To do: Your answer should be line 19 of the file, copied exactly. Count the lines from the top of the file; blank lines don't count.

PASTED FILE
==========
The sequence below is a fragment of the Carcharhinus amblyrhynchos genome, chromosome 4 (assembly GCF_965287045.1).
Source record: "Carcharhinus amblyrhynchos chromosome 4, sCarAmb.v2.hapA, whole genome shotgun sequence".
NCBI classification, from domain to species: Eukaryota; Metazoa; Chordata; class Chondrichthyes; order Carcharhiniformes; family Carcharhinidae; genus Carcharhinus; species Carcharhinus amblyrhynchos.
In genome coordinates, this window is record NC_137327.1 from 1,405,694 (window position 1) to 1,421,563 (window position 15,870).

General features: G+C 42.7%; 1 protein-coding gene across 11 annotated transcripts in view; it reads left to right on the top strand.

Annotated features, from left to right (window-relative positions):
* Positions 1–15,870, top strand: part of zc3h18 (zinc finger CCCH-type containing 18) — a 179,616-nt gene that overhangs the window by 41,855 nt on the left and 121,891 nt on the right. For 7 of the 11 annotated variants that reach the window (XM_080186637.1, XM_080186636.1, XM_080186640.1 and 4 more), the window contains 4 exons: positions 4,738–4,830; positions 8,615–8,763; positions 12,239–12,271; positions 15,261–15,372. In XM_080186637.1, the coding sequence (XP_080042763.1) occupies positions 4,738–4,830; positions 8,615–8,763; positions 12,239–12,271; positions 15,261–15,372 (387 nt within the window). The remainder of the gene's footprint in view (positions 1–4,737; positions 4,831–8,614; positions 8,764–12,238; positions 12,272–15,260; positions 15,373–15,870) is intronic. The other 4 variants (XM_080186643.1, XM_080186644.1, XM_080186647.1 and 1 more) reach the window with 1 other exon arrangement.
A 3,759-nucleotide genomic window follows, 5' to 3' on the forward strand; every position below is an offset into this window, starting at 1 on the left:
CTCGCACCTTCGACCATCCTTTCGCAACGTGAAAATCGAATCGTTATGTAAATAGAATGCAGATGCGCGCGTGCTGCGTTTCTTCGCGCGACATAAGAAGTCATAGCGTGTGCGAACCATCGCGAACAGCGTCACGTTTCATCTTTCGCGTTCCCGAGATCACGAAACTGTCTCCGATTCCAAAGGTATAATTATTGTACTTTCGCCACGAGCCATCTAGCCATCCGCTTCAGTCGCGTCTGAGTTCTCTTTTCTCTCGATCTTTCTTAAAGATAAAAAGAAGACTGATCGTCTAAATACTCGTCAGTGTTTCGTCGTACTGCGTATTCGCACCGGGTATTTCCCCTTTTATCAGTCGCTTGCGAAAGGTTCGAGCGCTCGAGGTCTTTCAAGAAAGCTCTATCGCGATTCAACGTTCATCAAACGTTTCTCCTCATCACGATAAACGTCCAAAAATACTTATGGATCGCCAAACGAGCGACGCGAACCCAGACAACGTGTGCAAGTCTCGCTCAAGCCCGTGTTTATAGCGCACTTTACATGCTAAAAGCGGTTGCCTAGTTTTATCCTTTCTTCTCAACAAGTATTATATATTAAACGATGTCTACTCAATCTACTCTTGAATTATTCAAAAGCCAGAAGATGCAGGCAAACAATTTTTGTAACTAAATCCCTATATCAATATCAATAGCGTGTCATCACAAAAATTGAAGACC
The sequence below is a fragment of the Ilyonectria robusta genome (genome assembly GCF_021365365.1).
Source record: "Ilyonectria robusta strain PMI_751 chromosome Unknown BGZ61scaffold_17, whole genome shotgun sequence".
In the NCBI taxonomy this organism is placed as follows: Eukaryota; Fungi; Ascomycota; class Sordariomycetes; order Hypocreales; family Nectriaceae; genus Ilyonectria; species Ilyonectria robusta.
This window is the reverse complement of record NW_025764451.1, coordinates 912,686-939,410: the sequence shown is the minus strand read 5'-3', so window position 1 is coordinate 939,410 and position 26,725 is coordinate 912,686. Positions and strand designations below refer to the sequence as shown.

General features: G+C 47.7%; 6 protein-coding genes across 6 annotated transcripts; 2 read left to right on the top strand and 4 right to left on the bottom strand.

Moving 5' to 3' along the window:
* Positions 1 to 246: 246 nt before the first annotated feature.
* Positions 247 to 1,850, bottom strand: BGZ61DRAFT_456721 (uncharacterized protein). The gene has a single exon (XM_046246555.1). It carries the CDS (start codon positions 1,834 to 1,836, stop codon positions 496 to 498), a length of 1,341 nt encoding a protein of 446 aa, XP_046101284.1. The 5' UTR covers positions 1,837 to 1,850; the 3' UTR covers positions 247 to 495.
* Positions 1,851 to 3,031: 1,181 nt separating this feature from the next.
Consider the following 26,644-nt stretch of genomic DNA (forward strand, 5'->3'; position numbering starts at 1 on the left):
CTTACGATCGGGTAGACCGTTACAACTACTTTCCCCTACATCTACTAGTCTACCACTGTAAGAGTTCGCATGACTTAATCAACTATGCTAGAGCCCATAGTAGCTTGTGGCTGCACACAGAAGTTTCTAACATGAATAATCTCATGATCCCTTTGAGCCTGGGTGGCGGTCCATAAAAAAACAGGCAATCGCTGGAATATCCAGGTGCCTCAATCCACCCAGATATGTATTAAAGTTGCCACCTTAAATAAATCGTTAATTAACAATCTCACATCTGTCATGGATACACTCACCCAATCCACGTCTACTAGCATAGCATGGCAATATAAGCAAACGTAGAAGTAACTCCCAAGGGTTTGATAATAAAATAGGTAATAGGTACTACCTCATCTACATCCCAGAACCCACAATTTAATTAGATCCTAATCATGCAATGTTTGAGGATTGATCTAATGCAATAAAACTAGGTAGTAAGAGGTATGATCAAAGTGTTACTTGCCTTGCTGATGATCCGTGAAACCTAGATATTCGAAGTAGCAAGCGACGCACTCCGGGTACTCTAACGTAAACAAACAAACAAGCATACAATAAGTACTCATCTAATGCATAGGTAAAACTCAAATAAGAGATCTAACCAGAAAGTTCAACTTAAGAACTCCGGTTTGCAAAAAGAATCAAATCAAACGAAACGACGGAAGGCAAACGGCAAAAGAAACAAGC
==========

Consider the following 26,644-nt stretch of genomic DNA (forward strand, 5'->3'; position numbering starts at 1 on the left):